What’s happening in our brain when we think to type one word but our fingers type a similar one?

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As someone that does a lot of writing for a living, this is something I come across at least a few times per week. I’ve always wondered why but never thought to look it up.

As an example that just happened, I meant to type the word “confidence”. The rest of the sentence was formed perfectly but in place of “confidence”, I typed “condense”. Wot?

Perhaps even more strange, I never catch these weird mistakes until I’m proof reading my work later. I see the words appearing on the screen as I’m typing them and even though I was intending to type “confidence”, my fingers type “condense”, see that word show up on the screen and my brain goes ‘yep, confidence, that’s right’.

I assume this is a common thing but what gives? Most of my work is done on a PC in Google Docs so while there is spell check, there’s no autocorrect.

Possibly relevant, my typing speed usually tests somewhere around 120wpm. I’m not about to set a world record but I’m also not pecking at the keyboard with two fingers. Since I’m not really focusing on one word at a time and often even thinking about other things while I type, maybe it’s a typing equivalent of accidentally blending two words together when we speak?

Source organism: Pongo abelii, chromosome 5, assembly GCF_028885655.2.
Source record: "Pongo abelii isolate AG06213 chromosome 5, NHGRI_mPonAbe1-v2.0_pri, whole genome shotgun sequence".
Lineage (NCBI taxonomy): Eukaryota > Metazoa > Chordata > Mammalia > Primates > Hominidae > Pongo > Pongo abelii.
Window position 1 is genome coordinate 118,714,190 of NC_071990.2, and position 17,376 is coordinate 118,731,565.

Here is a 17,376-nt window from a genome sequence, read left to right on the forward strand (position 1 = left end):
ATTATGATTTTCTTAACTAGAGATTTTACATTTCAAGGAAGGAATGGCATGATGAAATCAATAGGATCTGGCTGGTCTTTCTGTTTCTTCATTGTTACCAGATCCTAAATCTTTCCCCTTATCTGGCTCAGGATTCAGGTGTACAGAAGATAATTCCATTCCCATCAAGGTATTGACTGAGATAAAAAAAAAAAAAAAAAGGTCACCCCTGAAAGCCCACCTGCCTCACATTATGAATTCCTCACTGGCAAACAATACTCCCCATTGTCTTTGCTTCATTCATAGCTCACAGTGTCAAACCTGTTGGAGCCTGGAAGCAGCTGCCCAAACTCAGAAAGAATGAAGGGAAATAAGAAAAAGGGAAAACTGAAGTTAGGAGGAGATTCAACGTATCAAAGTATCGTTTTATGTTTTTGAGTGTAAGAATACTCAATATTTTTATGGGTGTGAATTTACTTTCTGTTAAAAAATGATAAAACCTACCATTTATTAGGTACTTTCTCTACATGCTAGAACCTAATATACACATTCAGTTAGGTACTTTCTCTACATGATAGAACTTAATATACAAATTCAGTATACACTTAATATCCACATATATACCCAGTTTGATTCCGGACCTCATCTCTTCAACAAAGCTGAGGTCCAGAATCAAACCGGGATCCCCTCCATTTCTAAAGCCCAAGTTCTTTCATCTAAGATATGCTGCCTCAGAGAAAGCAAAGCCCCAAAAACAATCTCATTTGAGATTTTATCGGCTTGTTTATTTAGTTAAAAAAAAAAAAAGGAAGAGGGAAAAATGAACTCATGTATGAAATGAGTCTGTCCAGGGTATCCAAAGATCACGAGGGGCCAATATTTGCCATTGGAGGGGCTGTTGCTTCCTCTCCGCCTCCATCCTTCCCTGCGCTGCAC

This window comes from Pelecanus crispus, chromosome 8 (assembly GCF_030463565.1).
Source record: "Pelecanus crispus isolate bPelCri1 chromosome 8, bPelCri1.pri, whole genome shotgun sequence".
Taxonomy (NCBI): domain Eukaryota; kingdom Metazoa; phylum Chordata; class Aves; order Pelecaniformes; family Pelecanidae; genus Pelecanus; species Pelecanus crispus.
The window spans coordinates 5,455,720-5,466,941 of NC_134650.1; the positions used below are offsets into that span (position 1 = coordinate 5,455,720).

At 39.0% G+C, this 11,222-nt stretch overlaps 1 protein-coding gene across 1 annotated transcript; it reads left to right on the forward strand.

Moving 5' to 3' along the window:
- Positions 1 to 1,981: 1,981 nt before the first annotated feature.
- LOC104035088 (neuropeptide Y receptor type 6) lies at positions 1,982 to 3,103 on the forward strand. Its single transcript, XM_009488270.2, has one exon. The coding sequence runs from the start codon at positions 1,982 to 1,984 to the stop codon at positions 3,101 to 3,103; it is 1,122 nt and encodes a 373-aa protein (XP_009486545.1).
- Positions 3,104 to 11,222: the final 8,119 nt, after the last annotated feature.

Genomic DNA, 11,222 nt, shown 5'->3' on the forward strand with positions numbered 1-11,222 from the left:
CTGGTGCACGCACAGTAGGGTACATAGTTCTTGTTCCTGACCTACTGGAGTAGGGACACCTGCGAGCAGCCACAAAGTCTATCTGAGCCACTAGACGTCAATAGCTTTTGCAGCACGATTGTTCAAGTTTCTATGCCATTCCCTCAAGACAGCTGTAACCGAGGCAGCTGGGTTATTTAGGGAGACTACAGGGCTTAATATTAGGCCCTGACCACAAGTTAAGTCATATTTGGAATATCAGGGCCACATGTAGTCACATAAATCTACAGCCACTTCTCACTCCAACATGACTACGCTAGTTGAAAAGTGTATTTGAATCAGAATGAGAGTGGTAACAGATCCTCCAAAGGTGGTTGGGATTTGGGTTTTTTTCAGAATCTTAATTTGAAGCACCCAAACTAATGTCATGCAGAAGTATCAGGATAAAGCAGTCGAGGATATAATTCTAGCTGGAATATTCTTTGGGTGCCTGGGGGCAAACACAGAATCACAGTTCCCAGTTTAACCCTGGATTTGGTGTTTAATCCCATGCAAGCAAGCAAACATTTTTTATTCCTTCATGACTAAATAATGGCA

In: Biology

While typing, your brain isn‘t focused on individual words, but whole sentences. It‘s similar to skimming while reading. Have you seen that image that was everywhere on social media a few years ago, of a sentence where every word had the correct beginning and ending sounds, but the middle of the words are nonsense?

In addition to this, the act of typing takes a lot of subconscious attention. You‘re moving 9-10 digits with muscle memory while converting your thoughts into those movements, typographical errors are very common, which is why typing speed is usually expressed in corrected wpm.

TL:DR, your language center isn’t as good at multitasking as it pretends to be, but disguises this by by assuming that a word that looks like what it is expecting to see is correct without scrutinizing it. Did you notice the extra by in this paragraph?

How many Fs do you see in the text below?

FINISHED FILES ARE THE RE-

SULT OF YEARS OF SCIENTIF-

IC STUDY COMBINED WITH THE

EXPERIENCE OF YEARS.